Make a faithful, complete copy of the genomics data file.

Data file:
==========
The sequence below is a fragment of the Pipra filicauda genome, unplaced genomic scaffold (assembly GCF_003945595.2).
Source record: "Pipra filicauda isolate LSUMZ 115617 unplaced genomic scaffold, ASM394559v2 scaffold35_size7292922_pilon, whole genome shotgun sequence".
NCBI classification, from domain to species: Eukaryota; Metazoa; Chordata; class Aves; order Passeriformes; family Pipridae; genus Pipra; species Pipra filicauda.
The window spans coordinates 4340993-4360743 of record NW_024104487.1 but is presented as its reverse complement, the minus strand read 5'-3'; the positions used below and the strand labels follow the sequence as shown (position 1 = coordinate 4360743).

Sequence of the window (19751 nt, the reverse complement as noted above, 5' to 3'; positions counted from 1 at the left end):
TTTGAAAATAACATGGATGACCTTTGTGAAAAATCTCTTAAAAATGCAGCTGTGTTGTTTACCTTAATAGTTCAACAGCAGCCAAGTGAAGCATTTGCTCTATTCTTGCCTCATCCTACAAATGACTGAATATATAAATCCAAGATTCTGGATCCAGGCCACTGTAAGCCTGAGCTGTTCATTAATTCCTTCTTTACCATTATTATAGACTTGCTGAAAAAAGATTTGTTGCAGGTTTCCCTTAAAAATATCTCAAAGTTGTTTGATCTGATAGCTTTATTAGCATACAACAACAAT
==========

The sequence below is a fragment of the Pipra filicauda genome, unplaced genomic scaffold (assembly GCF_003945595.2).
Source record: "Pipra filicauda isolate LSUMZ 115617 unplaced genomic scaffold, ASM394559v2 scaffold35_size7292922_pilon, whole genome shotgun sequence".
NCBI classification, from domain to species: Eukaryota; Metazoa; Chordata; class Aves; order Passeriformes; family Pipridae; genus Pipra; species Pipra filicauda.
The window spans coordinates 4340993-4360743 of record NW_024104487.1 but is presented as its reverse complement, the minus strand read 5'-3'; the positions used below and the strand labels follow the sequence as shown (position 1 = coordinate 4360743).

Sequence of the window (19751 nt, the reverse complement as noted above, 5' to 3'; positions counted from 1 at the left end):
TTTGAAAATAACATGGATGACCTTTGTGAAAAATCTCTTAAAAATGCAGCTGTGTTGTTTACCTTAATAGTTCAACAGCAGCCAAGTGAAGCATTTGCTCTATTCTTGCCTCATCCTACAAATGACTGAATATATAAATCCAAGATTCTGGATCCAGGCCACTGTAAGCCTGAGCTGTTCATTAATTCCTTCTTTACCATTATTATAGACTTGCTGAAAAAAGATTTGTTGCAGGTTTCCCTTAAAAATATCTCAAAGTTGTTTGATCTGATAGCTTTATTAGCATACAACAACAAT